When you’re 3,000 miles away from the object of your desire, in my case a farmhouse and barn in England dating from the 1700s, it’s imperative to have boots on the ground, especially for the “Open House.” I am extremely lucky to have three pairs of very good and competent boots within a mile of the cottage: one aunt and two cousins.
My aunt, who over the past 12 years has checked out probably 20 or so of my hottest leads, told me everything she knows about the cottage I’d fallen in love with. She knew the former owner, a lovely older woman who had been a member of her church choir and had recently passed away. This woman had run the dairy farm with her father, and spent her later years living in several rooms on the ground floor.
My cousin, G., a savvy and successful farmer, and S., his wife, a farmer and manager of a beautifully appointed B&B, are also planning to attend the Open House on my behalf.
G. tells me that when he was a young boy, he used to go to this cottage after school to wait for his mother to pick him up. At that time it was a working dairy farm, but thirty or so years ago the family sold almost all of the farmland to a developer who built a housing estate of moderately priced houses.
G. and S. spent the previous week on holiday in Tenerife, and are flying back today. They are due back home around 3 this afternoon, and I’m praying they can make the 3:15 appointment, which was the only one left. When I phoned the property company to make the appointment, I learned that appointments have been staggered throughout the day in 15-minute increments, so clearly there’s a lot of interest.
From my home in New England, I call my aunt. She tells me that a lot of people had signed up for the Open House, with 44 separate bookings consisting of both individuals and property developers. The property developers plan to tear down the cottage and barn, and in their place build 4 new houses. To me, tearing down a 300-year-old cottage is a travesty, but there’s nothing I can do unless I have the winning bid at the auction, buy the cottage, and restore it. I rapidly calculate the value of the property to a developer: if he buys the cottage and land, and builds four cottages, and sells each one for L350,000, he is looking at a net gain of L700,000 to L800,000. My heart sinks; with this amount of money to be made by the developers, there is no way I can prevail.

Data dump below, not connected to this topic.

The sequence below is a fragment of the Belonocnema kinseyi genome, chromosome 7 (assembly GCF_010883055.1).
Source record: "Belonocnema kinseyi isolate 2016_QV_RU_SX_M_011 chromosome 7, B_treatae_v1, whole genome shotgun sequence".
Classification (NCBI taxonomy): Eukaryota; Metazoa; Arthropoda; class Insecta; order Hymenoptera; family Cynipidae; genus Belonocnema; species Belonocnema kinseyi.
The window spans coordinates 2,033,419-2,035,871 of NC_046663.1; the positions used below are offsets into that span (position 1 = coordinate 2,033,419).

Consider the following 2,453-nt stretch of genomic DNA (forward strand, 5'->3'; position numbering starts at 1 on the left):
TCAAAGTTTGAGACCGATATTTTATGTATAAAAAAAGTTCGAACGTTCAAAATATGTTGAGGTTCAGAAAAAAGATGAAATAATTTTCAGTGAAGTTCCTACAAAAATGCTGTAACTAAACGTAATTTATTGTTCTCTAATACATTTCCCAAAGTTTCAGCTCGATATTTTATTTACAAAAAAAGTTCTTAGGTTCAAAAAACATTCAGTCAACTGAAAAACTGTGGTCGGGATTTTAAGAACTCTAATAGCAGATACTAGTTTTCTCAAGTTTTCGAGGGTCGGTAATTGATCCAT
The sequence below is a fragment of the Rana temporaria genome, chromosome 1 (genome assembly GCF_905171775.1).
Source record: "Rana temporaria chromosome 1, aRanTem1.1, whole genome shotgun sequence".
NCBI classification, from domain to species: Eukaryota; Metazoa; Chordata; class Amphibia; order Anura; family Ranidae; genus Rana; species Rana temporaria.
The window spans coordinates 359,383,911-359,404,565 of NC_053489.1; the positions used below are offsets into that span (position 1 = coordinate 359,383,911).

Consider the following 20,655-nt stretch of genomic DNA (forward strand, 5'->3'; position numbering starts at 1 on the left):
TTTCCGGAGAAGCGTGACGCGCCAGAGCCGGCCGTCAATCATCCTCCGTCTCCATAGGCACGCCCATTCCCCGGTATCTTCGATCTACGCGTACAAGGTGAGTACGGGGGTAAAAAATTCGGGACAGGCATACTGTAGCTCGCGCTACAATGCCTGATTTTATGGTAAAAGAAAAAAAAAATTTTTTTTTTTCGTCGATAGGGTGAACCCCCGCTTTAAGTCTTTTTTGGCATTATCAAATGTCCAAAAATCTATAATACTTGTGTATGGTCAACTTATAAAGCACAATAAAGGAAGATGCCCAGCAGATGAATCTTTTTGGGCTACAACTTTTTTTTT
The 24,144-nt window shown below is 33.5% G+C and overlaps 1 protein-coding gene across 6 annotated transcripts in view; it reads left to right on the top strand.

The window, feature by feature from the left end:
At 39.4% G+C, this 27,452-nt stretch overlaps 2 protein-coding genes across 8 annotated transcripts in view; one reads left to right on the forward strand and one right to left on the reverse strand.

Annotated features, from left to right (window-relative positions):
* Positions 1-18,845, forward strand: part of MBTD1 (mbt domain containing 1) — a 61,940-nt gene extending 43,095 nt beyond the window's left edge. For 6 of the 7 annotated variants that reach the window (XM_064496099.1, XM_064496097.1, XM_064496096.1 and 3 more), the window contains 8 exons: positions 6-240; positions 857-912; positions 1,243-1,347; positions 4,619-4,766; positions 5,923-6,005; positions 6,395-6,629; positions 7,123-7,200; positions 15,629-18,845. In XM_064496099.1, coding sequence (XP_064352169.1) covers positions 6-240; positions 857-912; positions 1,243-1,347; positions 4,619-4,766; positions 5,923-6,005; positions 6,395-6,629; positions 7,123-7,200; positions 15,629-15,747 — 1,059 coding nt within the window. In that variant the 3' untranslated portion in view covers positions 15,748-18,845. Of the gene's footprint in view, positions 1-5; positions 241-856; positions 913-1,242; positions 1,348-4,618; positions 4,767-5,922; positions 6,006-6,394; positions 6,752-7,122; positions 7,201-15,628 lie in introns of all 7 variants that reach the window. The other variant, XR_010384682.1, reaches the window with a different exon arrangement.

My aunt, who was accompanied by my uncle, tells me that they think the cottage could be made very nice with the expenditure of sufficient money, though my uncle laughs and says it needs a lot of work, emphasis on “lot.”
I then speak to G. and S. They got to the appointment on time, and believe that the cottage has a great deal of potential. However, they warn me, it’s extremely damp, and there’s a certain type of damp you can never get out of Derbyshire hill cottages no matter how hard you try, so I should be forewarned.
The property was listed in the sales brochure at L150,000 to 200,000, which made me hopeful. However, G. explained that property companies like Rightmove advertise extremely low price for cottages going to auction in the hope that frenzied buyers will bid up the price. Based on my twelve years of following Peak District property, I believe that the property is worth at least L350,000; G.’s guess is L325,000.
Whatever the price, it will be way out of my range. The cottage will undoubedly go to someone else, almost certainly one of the property developers.
I thank G. and S. for rushing back from their holiday and going straight to the Open House. Despite the other 43 groups of people viewing the property, despite the plethora of developers, I ask G. and S. to attend the auction which will be in several weeks and to bid on my behalf. I’m not ready to give up on this property yet, although after the surge of interest at the Open House I now know that I have almost no chance of being able to buy it.